Wednesday, April 29, 2015
Nearly every talent evaluator who watches Cheick Diallo comes away with reports that go something like: Runs rim to rim with excellent speed and passion. Super high motor. Explosive leaper. Potential to become a decent shot-blocker. Physical. Strong rebounder at both ends. Powerful. Raw offensive skills keep him from being a guy around whom a team would want to build its offense.
Translation: About as close to a perfect complement to Perry Ellis as an on-the-raw-side freshman college basketball player a coaching staff could hope to recruit.
By bringing Diallo into the program, Kansas University basketball coach Bill Self and his staff have given Ellis the final piece of what he needs to play like the first-team All-American he could become as a senior.
Diallo doesn’t need to earn All-Big 12 honors to become a difference-maker for a Jayhawks roster that figures to bring so much more maturity, balance and chemistry than the squad that Wichita State bounced from the tournament in the Round of 32.
Look at it this way: Even if Diallo and forward Carlton Bragg don’t bring more than departed one-and-done players Cliff Alexander and Kelly Oubre, everyone else on the roster is one year older. That means a more developed body and basketball brain, a better idea of what to expect, a better feel for what playing hard means and greater knowledge of what isn’t good enough to get it done in the NCAA Tournament.
Devonté Graham figures to improve even more than most making the leap from freshman to sophomore season because he’s so smart and so humble. Graham’s growth will enable him to handle the point for more minutes, which means Frank Mason can flourish as a scorer playing much of his time off the ball.
Given the natural feel Sviatoslav Mykhailiuk has for basketball and given the difference the physical maturation because of more time in the weight room and aging from 17 to 18, it’s easy to project significant improvement and starter’s minutes for the Ukrainian sensation. Wayne Selden Jr.’s sophomore slump isn’t likely to extend into his junior year. Barring a setback, Brannen Greene will be ready for the season. If he can mature enough to avoid doing whatever has caused his suspensions and can shoot more like he did in his first 24 games (.523 from three) than in his last 11 (.176 from three), he’ll bring a dimension that gives the other four men on the court more room to operate.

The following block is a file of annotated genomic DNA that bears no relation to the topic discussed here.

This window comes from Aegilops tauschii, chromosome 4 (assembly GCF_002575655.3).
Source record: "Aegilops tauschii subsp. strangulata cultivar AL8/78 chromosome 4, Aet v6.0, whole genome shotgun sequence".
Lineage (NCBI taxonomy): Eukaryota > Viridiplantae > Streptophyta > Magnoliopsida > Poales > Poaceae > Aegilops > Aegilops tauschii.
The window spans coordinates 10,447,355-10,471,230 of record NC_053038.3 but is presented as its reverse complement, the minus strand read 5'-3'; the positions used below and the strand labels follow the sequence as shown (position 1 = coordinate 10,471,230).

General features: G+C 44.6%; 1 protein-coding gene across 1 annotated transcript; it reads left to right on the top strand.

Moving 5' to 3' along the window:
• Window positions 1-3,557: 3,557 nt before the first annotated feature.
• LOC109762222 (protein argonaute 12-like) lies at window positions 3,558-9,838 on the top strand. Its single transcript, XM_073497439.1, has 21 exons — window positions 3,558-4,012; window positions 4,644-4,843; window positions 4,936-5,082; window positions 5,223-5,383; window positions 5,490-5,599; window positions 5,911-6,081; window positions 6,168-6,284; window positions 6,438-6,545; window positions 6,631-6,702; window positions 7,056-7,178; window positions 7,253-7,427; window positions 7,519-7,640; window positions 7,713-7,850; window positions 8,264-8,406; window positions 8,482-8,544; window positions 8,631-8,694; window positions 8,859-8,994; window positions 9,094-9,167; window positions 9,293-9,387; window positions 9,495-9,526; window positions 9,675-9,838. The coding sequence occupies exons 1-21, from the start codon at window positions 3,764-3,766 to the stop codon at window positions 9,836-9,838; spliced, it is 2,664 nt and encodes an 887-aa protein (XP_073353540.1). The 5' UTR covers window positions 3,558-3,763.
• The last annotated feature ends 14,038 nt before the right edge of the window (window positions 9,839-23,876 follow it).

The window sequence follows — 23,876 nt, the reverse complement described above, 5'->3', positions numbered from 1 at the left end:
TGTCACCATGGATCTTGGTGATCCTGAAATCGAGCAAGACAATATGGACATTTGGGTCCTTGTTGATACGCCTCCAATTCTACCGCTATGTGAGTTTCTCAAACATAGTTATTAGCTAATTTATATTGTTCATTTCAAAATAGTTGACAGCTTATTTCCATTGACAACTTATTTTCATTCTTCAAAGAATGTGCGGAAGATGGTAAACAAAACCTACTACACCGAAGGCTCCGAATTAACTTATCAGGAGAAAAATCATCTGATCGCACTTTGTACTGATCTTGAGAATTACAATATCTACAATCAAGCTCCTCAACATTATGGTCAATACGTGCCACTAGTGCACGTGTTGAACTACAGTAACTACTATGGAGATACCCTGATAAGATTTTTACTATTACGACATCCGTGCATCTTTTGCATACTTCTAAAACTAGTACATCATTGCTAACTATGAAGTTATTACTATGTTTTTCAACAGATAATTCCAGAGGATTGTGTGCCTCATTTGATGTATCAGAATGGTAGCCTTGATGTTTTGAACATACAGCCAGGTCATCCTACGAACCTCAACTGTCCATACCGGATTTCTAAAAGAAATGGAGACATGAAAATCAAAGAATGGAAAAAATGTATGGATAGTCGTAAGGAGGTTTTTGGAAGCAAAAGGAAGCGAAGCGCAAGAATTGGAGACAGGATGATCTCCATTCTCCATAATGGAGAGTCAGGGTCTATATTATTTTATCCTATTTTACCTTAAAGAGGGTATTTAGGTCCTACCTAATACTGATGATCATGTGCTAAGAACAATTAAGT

In the frontcourt, Bragg can spell Ellis, even play alongside him here and there against smaller lineups. Hunter Mickelson’s shot-blocking, Jamari Traylor’s energy and Landen Lucas’ rebounding prowess will come in handy when Diallo needs a rest or encounters foul trouble.
Mix in the extra practices allowed in the summer because of the overseas trip, plus the exhibition games at Sprint Center and the World University Games competition in Korea, and the team chemistry that never quite took root this past season ought to develop early and get stronger as the season progresses.
Kansas shapes up as a preseason top-five pick and therefore a legitimate Final Four contender.
As do most highly regarded recruits, Diallo likely views himself as a one-and-done player, but NBA scouts view him more as a player who will need to refine his skills, as did Thomas Robinson during his three-year stay at Kansas. That makes Diallo an even more significant recruit.